Jeux d’enfants by French director Yann Samuell begins as a rather sad version of Amélie but develops a dynamic of its own which leads to catastrophe. The young Julien Janvier (Guillaume Canet), whose mother is on the brink of dying from cancer, meets Sophie Kowalsky (Marion Cotillard), a Polish classmate who is bullied. They become friends und develop a dares game which has only one rule: Whoever gets the musical box must do whatever he is asked.
As they grow up their games become more and more daring. They turn from childish to perverse, as Julien puts it. Julien and Sophie have relationships of their own but still are attracted to each other in twisted kind of love – which becomes obvious when Julien stands before the altar and is asked whether he wants to marry his fiancée. Sophie passes him the musical box with the instruction, ‘No!’. Julien takes revenge by requesting Sophie to stand on the rails with her eyes blindfolded until the train is arriving. She survives but demands that they won’t meet for 10 years. After the time has passed their reunion sets off a chain reaction that can’t be stopped.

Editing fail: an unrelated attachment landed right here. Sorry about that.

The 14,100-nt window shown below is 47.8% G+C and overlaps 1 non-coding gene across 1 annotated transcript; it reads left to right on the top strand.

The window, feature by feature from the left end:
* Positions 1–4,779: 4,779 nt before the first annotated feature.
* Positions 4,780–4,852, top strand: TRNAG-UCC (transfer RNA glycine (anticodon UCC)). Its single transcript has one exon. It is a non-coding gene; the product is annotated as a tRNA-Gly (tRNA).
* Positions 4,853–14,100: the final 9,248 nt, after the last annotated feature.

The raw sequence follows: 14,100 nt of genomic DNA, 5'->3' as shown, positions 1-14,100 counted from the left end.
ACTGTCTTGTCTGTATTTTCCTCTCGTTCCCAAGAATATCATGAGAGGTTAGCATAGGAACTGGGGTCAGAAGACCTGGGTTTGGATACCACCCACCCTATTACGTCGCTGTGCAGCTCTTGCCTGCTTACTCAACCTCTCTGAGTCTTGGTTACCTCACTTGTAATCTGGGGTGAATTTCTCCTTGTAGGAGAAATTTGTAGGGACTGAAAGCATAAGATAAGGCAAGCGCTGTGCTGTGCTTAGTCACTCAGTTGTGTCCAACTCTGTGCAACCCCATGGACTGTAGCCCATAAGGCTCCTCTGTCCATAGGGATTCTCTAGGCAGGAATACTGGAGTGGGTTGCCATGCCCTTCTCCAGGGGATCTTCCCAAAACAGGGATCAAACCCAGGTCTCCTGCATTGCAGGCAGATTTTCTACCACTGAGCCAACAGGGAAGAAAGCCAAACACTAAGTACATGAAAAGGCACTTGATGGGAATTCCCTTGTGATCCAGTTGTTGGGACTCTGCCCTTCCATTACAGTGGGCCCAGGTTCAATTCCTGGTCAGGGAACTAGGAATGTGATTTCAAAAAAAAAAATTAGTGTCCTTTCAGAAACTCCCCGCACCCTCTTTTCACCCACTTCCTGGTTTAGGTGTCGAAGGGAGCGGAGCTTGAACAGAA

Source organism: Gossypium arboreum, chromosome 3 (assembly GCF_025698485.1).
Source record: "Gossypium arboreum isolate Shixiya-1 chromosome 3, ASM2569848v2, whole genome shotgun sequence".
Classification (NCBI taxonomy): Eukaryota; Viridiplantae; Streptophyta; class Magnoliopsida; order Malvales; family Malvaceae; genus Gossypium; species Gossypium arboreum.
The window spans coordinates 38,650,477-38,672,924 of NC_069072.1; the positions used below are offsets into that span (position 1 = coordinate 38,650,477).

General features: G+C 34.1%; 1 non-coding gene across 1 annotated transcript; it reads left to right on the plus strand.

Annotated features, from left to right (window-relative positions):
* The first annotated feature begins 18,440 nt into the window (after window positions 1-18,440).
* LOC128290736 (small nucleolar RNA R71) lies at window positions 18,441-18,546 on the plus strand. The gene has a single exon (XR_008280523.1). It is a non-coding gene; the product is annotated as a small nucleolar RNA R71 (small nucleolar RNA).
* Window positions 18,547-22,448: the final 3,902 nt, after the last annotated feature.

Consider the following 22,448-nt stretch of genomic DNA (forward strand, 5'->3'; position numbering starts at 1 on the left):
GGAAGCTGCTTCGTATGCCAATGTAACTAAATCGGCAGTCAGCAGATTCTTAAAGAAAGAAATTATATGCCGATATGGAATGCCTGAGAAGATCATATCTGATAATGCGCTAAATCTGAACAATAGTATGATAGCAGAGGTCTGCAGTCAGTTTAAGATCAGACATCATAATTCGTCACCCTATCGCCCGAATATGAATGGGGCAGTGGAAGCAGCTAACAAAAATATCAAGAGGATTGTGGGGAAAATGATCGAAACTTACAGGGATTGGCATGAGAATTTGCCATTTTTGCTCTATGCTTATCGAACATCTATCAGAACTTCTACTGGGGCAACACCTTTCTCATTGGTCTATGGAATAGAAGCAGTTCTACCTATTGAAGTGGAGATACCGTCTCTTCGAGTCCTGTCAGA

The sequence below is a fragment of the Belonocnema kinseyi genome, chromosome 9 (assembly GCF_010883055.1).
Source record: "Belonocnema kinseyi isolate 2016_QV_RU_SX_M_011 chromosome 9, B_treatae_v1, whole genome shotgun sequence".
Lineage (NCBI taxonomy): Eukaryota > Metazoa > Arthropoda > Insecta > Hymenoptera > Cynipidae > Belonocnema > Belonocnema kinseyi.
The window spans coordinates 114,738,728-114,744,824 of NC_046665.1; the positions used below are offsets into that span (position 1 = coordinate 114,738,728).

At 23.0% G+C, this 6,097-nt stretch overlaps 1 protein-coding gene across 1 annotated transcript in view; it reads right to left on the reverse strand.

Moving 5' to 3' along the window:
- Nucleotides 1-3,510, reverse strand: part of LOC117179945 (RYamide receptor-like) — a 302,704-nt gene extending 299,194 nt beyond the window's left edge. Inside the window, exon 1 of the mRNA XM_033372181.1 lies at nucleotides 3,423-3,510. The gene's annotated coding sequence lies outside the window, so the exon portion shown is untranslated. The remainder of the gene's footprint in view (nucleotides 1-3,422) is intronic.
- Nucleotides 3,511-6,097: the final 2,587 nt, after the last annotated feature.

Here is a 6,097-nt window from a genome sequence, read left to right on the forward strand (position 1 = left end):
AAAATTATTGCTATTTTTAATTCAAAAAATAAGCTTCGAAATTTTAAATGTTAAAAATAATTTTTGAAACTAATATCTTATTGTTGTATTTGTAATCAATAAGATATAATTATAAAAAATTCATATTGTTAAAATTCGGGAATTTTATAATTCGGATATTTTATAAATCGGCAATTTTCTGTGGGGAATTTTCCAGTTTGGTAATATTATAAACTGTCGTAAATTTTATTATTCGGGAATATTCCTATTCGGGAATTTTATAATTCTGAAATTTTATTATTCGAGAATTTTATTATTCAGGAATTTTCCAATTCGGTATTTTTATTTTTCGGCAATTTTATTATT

Love Me If You Dare (the English title of Jeux d’enfants) is based on a similar idea to that which Edgar Allan Poe developed in his short story “The Imp of the Perverse”. Said imp tempts us to do things that are against our own feelings or reason. It makes a speaker who is used to give short and concise speeches speak tediously and annoyingly to the audience. It makes us postpone things that urgently need to be done, although we know that we harm ourselves. It makes us reluctantly jump into the abyss when there is no one to stop us.
Julien and Sophie have true affections for each other since their childhood, but certain circumstances or something within themselves – you can’t really decide – always makes real intimacy impossible. Both are driven by their passion, which not only involves love but the wish to hurt and even destroy the loved person. The audience is left in the dark which temptation the protagonists will finally give in to, love or death.
Love Me If You Dare draws a landscape of ambiguous feelings reaching from love to utter aggression. They’re captured in such beautiful pictures and perfect pace by the director, Yann Samuell, that it’s a real pleasure to watch. It’s not only a motion picture but a fierce experience you should not miss.